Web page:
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How many bones are there in the knee?
There are four major bones in the knee, including:
- the femur
- the tibia
- the fibula
- the patella
But did you know about the fabella! The fabella is a tiny bone that sits in the back of the knee in about 10-30% of humans. It’s usually embedded in the gastrocnemius muscle and you wouldn’t even know it’s there until you got an x-ray!
What are the ligaments that support the knee?
This is an easy question with a complex answer! If you consider all structures that are considered ‘ligaments’ in some context, there are 13. They include:
Extracapsular ligaments (those outside the joint capsule)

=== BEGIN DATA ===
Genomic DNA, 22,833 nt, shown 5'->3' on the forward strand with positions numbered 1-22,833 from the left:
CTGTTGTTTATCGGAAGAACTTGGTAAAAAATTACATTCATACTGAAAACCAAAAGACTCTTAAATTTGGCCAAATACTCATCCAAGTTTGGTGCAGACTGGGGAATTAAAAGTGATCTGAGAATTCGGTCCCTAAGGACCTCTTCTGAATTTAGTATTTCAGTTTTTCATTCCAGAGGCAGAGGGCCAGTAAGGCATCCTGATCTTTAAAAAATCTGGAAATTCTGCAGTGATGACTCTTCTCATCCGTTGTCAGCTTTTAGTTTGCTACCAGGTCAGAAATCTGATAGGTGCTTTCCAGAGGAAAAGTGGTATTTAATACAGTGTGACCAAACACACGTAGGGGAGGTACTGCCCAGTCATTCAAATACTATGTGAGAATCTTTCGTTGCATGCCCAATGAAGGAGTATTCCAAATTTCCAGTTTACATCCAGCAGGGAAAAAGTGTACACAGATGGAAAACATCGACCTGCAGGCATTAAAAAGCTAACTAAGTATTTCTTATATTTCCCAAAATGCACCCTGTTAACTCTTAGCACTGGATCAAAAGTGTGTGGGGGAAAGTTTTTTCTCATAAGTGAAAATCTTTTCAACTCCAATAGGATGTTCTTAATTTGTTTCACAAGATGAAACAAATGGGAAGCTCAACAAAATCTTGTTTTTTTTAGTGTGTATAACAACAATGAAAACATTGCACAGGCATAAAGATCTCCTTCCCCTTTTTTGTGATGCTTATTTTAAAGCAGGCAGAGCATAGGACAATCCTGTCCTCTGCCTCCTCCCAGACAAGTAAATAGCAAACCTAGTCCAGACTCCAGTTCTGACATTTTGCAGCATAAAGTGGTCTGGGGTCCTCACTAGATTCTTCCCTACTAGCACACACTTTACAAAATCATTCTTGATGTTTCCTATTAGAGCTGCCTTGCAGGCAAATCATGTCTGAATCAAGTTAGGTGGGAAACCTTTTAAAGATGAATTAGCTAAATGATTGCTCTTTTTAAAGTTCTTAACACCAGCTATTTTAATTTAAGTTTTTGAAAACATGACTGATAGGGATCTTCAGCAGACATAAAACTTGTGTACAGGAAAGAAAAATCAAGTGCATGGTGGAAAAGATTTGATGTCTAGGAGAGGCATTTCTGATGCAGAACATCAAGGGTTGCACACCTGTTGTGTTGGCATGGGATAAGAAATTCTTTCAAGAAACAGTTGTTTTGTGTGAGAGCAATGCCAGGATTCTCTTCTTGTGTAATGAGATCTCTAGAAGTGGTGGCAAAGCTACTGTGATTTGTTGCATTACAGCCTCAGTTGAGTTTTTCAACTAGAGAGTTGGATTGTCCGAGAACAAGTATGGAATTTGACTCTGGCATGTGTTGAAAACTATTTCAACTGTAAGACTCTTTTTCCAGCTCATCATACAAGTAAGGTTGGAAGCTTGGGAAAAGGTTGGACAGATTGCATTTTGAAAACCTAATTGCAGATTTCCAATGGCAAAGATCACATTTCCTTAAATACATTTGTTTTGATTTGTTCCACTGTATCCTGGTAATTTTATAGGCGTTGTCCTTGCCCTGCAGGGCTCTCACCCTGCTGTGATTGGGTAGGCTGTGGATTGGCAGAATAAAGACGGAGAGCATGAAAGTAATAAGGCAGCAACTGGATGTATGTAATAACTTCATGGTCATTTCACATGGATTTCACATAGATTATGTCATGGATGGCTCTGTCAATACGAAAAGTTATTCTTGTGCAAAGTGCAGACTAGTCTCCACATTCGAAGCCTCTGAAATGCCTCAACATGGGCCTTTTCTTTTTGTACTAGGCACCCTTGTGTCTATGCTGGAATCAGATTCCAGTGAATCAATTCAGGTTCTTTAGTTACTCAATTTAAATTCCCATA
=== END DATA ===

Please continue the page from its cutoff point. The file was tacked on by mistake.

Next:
- medial retinaculum
- lateral retinaculum
- patellar ligament
- lateral collateral ligament
- medial collateral ligament
- oblique popliteal ligament
- arcuate popliteal ligament
Intracapsular ligaments (those inside the joint capsule)
- anterior cruciate ligament
- posterior cruciate ligament
- anterior meniscofemoral ligament (Ligament of Humphrey)
- posterior meniscofemoral ligament (Ligament of Wrisberg)
- transverse ligament
- meniscotibial ligaments (coronary ligaments)
Why does my knee hurt when I go downstairs but not upstairs?
Pain at the front of the knee is often due to abnormal forces passing through the kneecap joint, and biomechanical studies show us why sometimes we experience pain down, but not up, stairs. Compared to normal walking and walking up stairs, down stairs puts the most load through the kneecap joint and is therefore more likely to be a problem.
- Walking – 261% of body weight
- Upstairs – 316% of body weight
- Downstairs – up to 346% of body weight